Prepare for Take Off – It is Going to be a Bumpy Ride

Posted by mwallach on January 29, 2011 in Crazy Follows Me Everywhere, My Kids, Tribe Members |
 Dear That’s Life,

There is a distinct difference between a vacation and a family trip. A vacation is when you go somewhere, wile away your cares, skip the laundry and sit on a beach drinking a mai tai. Okay — maybe I’m projecting. It does not have to be exactly like that, but a vacation is something that simply allows you to decompress. 

On the other hand, there is the family trip. Also enjoyable but for other reasons. The packing/repacking, the diapers, juice boxes and laundry… None of it ends when you reach your destination. Whether you flew, drove or took the train, travelling as a family requires different preparations and expectations. There will, however, be memories to last a lifetime, including pictures and souvenirs that will serve as reminders of wonderful moments and quality family time. 

Flying with children can also be a challenge and often an adventure. Having read an article many years ago on flying as a family, I make it a point to thank the people around us for their patience and understanding. It is difficult for kids to stay seated and quiet for hours, regardless of how many toys and distractions you bring along. While we are all in this together and no one is getting off mid-flight to catch a better ride, it is still appropriate to show your appreciation to your fellow passengers. 

You also hope that even if other passengers are not as understanding as you would hope when your baby cries or your small child screams that he has to go to the bathroom now, you will at least have support from your fellow tribe members on the plane. Yes, the people located in front of us looked to change their seats. They did it, however, by politely asking the flight attendants and not by shooting us nasty glances. I might have asked to have my seat changed as well if I was flying alone. Other people on board, including some of the flight attendants, actually commented that my kids were behaving very nicely.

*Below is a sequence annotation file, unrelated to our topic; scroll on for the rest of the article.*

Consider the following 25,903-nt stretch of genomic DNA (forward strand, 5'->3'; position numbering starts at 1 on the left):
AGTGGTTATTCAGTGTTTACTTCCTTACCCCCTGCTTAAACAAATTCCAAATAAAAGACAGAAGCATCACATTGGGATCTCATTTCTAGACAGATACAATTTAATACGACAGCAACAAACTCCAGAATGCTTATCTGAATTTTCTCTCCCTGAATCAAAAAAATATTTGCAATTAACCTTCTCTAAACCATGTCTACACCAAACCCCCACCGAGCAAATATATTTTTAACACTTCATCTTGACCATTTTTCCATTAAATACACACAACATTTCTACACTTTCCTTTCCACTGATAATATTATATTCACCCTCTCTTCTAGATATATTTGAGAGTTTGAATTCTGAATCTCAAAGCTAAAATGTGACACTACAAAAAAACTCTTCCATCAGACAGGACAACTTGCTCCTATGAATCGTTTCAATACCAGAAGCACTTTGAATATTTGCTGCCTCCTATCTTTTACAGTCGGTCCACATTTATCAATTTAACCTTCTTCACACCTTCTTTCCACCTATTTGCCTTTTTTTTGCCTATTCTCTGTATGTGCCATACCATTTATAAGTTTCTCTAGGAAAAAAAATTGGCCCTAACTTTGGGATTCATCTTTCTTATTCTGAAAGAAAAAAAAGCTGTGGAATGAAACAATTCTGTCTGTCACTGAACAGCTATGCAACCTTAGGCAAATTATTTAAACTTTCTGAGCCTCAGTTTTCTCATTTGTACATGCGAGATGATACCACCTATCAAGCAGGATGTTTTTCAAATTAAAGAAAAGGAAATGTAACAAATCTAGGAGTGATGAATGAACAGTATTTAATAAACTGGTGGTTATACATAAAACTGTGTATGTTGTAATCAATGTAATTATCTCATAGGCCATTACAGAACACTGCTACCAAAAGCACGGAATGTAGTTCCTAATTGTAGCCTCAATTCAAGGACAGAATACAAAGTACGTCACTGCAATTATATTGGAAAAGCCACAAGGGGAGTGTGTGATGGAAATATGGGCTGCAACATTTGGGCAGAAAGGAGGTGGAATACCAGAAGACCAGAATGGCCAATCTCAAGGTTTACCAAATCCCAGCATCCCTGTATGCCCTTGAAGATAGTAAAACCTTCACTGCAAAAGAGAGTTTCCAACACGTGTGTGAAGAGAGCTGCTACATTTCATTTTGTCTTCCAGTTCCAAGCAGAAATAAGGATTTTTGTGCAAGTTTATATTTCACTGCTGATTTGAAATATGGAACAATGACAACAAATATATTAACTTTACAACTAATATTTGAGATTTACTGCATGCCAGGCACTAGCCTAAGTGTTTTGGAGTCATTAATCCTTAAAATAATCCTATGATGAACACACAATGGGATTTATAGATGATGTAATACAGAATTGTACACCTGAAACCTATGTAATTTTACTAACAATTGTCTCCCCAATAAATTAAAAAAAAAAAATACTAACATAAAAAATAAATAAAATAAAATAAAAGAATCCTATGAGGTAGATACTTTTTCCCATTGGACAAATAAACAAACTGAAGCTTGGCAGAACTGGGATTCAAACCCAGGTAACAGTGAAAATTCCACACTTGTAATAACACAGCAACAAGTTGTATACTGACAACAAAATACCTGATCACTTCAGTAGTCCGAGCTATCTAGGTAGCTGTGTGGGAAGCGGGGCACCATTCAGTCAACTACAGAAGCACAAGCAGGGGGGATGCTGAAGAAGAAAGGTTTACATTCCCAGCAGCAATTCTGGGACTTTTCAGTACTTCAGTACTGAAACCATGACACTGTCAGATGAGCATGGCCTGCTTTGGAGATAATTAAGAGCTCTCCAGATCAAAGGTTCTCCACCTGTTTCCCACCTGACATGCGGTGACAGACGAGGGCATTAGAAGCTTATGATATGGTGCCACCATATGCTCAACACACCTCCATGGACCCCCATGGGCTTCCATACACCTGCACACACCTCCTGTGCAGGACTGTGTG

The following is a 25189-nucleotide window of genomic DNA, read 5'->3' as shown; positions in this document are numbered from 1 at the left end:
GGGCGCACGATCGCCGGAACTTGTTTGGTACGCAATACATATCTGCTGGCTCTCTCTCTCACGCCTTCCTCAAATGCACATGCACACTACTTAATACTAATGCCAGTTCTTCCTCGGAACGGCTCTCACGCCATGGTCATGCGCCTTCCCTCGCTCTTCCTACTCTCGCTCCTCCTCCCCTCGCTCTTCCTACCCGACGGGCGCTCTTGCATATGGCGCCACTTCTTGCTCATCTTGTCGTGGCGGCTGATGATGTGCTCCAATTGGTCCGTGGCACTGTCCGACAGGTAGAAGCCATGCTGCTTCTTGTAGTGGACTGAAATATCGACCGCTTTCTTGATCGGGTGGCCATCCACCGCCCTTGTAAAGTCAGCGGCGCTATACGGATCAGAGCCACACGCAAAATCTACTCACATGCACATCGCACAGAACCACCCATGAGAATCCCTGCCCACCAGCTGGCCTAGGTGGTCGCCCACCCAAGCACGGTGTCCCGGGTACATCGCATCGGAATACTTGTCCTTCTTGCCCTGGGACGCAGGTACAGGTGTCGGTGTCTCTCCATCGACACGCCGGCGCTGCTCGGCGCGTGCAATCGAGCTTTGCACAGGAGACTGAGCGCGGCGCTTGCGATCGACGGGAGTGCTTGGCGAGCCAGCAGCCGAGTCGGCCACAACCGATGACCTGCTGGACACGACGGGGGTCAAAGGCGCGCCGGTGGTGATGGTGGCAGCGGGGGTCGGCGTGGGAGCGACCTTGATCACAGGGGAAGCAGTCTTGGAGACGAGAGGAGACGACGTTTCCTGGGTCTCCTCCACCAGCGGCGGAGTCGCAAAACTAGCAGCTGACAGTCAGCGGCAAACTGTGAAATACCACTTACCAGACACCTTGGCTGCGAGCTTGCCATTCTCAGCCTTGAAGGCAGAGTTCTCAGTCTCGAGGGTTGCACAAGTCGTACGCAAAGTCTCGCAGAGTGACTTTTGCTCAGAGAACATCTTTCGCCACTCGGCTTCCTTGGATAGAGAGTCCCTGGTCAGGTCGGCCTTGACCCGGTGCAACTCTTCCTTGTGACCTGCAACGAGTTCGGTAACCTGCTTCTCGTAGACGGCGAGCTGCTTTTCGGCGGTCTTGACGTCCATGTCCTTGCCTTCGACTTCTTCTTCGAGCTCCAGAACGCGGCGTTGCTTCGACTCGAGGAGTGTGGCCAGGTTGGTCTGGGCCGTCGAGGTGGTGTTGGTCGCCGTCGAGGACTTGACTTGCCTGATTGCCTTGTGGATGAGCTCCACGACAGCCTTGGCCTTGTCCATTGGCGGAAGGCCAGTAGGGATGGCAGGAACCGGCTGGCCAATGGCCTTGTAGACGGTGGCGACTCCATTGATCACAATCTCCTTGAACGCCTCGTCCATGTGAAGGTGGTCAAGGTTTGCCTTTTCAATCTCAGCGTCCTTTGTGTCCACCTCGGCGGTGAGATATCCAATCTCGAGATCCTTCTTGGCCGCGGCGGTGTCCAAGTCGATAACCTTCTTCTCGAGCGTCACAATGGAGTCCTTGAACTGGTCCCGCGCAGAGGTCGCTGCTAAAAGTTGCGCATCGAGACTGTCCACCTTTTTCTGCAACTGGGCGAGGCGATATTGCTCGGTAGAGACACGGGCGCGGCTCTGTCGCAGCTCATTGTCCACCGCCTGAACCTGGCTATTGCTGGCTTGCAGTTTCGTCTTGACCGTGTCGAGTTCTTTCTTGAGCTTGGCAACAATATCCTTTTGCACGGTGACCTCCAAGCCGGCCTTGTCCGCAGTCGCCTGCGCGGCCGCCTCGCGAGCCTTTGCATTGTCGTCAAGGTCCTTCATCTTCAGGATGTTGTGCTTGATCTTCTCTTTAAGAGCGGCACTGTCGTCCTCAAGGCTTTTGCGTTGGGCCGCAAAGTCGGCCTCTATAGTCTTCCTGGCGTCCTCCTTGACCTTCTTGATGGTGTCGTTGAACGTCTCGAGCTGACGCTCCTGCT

When a woman wearing a sheitel gave me dirty looks, I didn’t take her seriously.

Maybe it was because she was travelling with her son who kept on checking out what my kids were watching because there was no video on the flight. Maybe it was because I figured that, as a parent, she could appreciate that children on a flight to Florida with friends might be excited and maybe she should just cut us some slack. Or maybe, just maybe, it was because she kept switching back and forth between saying tehillim and reading Cosmo. (I am sure she was reading it for its very informative articles with their even more interesting titles.)

I could, if space allowed, go into detail as to the words that she and I exchanged. I can tell you that she said that the entire plane was staring at me. I corrected her and explained that the other passengers were, in fact, staring at her.

There were empty seats available in the rear of the plane, I said, and if she wanted to, she should feel free to move. Given the size of my group I was in no position to move anywhere. I wanted her to know, however, that while I thanked the passengers around us for their patience, I could not thank her because she had no patience at all.

Having already given a pretty good synopsis of the event, the best moment was when she jumped up to get something from her overhead bin and her son asked her what she was doing. As she grabbed her iPod from her bag, she exclaimed, “I cannot stand this noise!” Looking around him and slightly perplexed, he looked at his mother and said, “What noise?”


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